Remortgaging with a new lender can help reduce your monthly mortgage payments or raise cash by releasing equity in your property. It’s typically done at the end of your current mortgage deal’s term but it can also happen during the term, although you’ll usually be charged a penalty for doing so.
There are two main ways to remortgage, either directly with the new lender or using a mortgage broker. In this article, we’ll explain how to remortgage directly with a lender.
Reasons to remortgage to a new lender
Personal circumstances will change over time, and remortgaging to a new lender gives you the opportunity to reassess your needs and choose a more suitable mortgage deal.
For example, you might want to switch to a longer-term fixed-rate mortgage so that your future outgoings are more predictable. Or you might decide to extend the length of your mortgage term so that your monthly outgoings are lower. You may even want to increase the size of your mortgage so you can release equity in your property and receive a lump sum cash payment to fund a major purchase.
Of course, you could remortgage with your existing lender. And some lenders may offer an attractive deal to encourage you to do so. But the mortgage market is extensive, competitive and ever-changing. So there’s a good chance you might find a more suitable mortgage deal with another lender. And for this reason, it’s always worth looking at alternative options and what other lenders offer when you remortgage.
Remortgaging to avoid the Standard Variable Rate
When your current mortgage deal ends, your lender will automatically move you to their Standard Variable Rate mortgage. This is almost always more expensive than your current deal, and it could result in your monthly repayments increasing significantly.
Standard Variable Rates are also – you guessed it – variable, meaning that the lender could raise it anytime. That could result in an unstable future for your finances. So avoiding the Standard Variable Rate by remortgaging to a new lender could be an effective way of saving money and stabilising your outgoings.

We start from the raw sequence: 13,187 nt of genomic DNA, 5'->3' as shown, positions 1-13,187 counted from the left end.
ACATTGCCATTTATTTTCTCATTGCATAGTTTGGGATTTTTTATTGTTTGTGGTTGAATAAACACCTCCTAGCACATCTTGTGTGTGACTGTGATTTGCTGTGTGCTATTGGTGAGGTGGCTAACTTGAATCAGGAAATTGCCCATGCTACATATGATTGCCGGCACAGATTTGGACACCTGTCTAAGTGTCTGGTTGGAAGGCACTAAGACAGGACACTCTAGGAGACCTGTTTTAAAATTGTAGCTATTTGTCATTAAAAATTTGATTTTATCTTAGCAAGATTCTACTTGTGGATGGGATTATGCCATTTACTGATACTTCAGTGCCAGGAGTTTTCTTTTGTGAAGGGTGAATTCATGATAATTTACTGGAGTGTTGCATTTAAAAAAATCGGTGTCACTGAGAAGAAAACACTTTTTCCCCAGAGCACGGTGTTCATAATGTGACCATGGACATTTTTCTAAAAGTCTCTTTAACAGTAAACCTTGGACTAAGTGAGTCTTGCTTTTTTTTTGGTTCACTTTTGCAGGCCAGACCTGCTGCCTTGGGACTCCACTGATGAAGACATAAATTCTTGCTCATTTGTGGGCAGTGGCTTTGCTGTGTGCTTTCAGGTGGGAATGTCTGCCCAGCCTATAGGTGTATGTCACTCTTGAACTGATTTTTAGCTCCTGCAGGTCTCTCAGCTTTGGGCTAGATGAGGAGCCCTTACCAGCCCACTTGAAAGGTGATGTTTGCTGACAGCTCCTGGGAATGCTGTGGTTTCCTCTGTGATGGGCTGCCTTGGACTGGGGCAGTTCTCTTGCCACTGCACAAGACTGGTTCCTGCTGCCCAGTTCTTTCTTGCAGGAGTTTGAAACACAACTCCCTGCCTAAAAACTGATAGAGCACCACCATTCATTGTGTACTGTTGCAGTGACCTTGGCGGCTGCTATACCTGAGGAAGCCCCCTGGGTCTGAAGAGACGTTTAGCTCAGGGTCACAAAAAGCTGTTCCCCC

Remortgaging to reduce your monthly payments
Because the mortgage market is so competitive – there are over 100 lenders in the UK offering many deals – you may find that there are mortgage deals available today which cost less than the deal you previously took out.
This is partly influenced by what’s going on in the wider economy – when interest rates are low, mortgage rates also tend to be low. But competition for customers is often such that lenders will try to offer the most affordable deal they can, while balancing their offer with the level of risk they’re prepared to take on. This is largely based on the condition of the wider economy and an individual’s circumstances. So you may find deals available today that are more competitive than those on offer when you last took out a mortgage, even if the economy isn’t doing so well.
But even if today’s mortgage deals aren’t quite as affordable as your previous deal, you’ll still want to consider remortgaging to avoid lapsing onto your lender’s Standard Variable Rate. You’ll need to assess what’s currently available on the market in any case, and hope that:
- Since you’ll have paid off some of your mortgage and your property has likely risen in value
- You’ll have access to the more competitive deals offered to homeowners with a larger share of equity in their property.
Remortgaging to release equity
Equity is the share of your property’s current value that you own outright – the part that isn’t covered by your mortgage.
For example, if you had a £150,000 mortgage on a property worth £200,000 then you’d own £50,000 worth of equity.
Over time, your property’s likely to increase in value. So, in theory, even if your mortgage stayed at £150,000 but your property increased in value to £220,000 then you’d own £70,000 worth of equity. Of course, you’ll be paying off your mortgage balance over time, so the amount of equity you own could increase at a fair rate. And this cash can be accessed when you remortgage.
Releasing equity works by effectively transferring part of the equity you own to your mortgage and receiving that amount in cash.
Continuing our example, if you released £20,000 of your current £50,000 equity, your £150,000 mortgage would increase to £170,000, your equity would reduce to £30,000 and you’d receive £20,000 in cash to spend as you please.
Releasing equity is popular with those approaching or already in retirement, but it can be done at any time. So you could use it to:
- remortgage for home improvements
- remortgage for an extension
- remortgage to buy a second property
Final words: remortgaging to a new lender
The good news is that you have options for remortgaging, whether it’s with your current lender or a new one. But before you sign on the dotted line with your current lender, it’s worth exploring the market for better offers. Who knows; you might just find a better mortgage deal that’s ideal for your needs.